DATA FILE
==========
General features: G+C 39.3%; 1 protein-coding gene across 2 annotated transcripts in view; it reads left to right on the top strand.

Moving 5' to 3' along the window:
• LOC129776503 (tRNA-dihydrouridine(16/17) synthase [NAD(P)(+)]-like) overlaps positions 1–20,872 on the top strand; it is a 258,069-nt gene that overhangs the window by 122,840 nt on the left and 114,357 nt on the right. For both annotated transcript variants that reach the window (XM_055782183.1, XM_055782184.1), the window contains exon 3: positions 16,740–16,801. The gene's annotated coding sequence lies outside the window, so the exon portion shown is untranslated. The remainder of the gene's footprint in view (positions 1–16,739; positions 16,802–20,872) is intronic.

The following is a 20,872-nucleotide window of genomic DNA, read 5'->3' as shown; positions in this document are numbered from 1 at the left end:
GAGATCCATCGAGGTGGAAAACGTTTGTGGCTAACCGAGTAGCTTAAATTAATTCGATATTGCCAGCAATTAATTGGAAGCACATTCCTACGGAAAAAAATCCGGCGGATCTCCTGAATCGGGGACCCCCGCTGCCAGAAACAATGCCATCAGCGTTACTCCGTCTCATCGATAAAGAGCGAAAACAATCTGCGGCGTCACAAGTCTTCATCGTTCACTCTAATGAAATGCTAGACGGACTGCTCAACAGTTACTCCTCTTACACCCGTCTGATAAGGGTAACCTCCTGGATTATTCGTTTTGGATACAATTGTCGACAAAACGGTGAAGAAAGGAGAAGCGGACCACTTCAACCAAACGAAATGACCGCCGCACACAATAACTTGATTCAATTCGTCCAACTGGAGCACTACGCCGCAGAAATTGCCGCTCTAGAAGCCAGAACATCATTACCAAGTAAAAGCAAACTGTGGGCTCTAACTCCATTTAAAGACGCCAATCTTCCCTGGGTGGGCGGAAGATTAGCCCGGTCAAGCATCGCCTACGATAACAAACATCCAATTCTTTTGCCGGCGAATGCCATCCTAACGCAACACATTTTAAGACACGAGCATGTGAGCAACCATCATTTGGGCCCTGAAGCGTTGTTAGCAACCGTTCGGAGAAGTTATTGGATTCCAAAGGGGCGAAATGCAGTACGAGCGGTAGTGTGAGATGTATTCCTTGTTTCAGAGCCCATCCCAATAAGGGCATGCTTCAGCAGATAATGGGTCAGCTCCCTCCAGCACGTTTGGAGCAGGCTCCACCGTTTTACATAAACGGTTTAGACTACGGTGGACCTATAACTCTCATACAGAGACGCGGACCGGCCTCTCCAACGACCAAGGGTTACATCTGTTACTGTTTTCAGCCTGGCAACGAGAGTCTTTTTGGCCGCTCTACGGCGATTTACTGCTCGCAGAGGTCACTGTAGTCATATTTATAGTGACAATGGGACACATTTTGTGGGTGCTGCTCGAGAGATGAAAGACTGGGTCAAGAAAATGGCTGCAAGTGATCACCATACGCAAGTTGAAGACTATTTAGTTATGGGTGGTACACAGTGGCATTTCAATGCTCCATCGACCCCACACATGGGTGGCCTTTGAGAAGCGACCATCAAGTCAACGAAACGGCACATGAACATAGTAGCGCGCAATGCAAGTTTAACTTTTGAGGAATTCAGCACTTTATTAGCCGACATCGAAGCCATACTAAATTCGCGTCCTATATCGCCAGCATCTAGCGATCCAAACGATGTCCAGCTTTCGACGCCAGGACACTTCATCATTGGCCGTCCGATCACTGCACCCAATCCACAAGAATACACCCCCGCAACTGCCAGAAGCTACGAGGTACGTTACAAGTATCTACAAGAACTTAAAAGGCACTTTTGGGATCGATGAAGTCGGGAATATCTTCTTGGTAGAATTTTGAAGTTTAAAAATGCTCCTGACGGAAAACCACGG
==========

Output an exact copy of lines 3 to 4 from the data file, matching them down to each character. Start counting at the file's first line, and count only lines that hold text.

• LOC129776503 (tRNA-dihydrouridine(16/17) synthase [NAD(P)(+)]-like) overlaps positions 1–20,872 on the top strand; it is a 258,069-nt gene that overhangs the window by 122,840 nt on the left and 114,357 nt on the right. For both annotated transcript variants that reach the window (XM_055782183.1, XM_055782184.1), the window contains exon 3: positions 16,740–16,801. The gene's annotated coding sequence lies outside the window, so the exon portion shown is untranslated. The remainder of the gene's footprint in view (positions 1–16,739; positions 16,802–20,872) is intronic.

The following is a 20,872-nucleotide window of genomic DNA, read 5'->3' as shown; positions in this document are numbered from 1 at the left end: